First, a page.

"Songs are unlike literature. They’re meant to be sung, not read”
Bob Dylan finally delivered his Nobel Prize lecture this past weekend.
The singer-songwriter accepted the Nobel Prize in Literature while in Sweden back in April, but did not deliver the lecture that was required in order to claim his 8 million kroner (£725,000) prize money. Yesterday (June 4), the speech was given in the form of a 30-minute recording, tracing the literary and musical influences behind his work.
Among them, Buddy Holly (who Dylan saw shortly before his death) is cited as a key musical influence, while he also claims to have been inspired by classic novels Moby Dick, All Quiet on the Western Front, and The Odyssey.
In conclusion, Dylan states the following: “Our songs are alive in the land of the living. But songs are unlike literature. They’re meant to be sung, not read. The words in Shakespeare’s plays were meant to be acted on the stage. Just as lyrics in songs are meant to be sung, not read on a page. And I hope some of you get the chance to listen to these lyrics the way they were intended to be heard: in concert or on record or however people are listening to songs these days. I return once again to Homer [character in The Odyssey], who says, ‘Sing in me, oh Muse, and through me tell the story.’”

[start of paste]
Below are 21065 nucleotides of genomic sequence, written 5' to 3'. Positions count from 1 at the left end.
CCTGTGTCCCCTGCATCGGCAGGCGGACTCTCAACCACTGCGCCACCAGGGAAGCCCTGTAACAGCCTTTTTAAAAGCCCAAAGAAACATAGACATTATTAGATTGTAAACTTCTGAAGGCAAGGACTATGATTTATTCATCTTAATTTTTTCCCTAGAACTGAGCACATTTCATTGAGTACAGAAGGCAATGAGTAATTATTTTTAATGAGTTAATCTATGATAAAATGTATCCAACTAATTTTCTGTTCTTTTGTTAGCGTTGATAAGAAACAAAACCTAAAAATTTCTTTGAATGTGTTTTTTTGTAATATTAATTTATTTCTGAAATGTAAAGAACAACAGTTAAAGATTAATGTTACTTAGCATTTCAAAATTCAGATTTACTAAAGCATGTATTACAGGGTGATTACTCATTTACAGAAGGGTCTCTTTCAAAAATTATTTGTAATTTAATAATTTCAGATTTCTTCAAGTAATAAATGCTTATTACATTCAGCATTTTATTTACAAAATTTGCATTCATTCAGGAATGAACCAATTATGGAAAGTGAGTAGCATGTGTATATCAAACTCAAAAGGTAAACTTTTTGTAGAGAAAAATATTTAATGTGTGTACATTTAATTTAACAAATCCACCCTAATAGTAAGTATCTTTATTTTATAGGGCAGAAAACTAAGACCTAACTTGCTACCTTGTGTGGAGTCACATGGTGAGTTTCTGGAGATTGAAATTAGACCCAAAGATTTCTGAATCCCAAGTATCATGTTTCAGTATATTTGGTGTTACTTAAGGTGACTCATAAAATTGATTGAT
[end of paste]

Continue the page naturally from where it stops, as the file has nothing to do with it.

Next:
The media-shy Dylan was announced as the recipient of the Nobel Prize in Literature back in October of last year, but did not acknowledge as much for over two weeks. He did not attend the prize giving ceremony back in December, with Patti Smith performing in his stead.
Bob Dylan recently completed an arena tour of the UK and Europe. He tours America and Canada in June and July.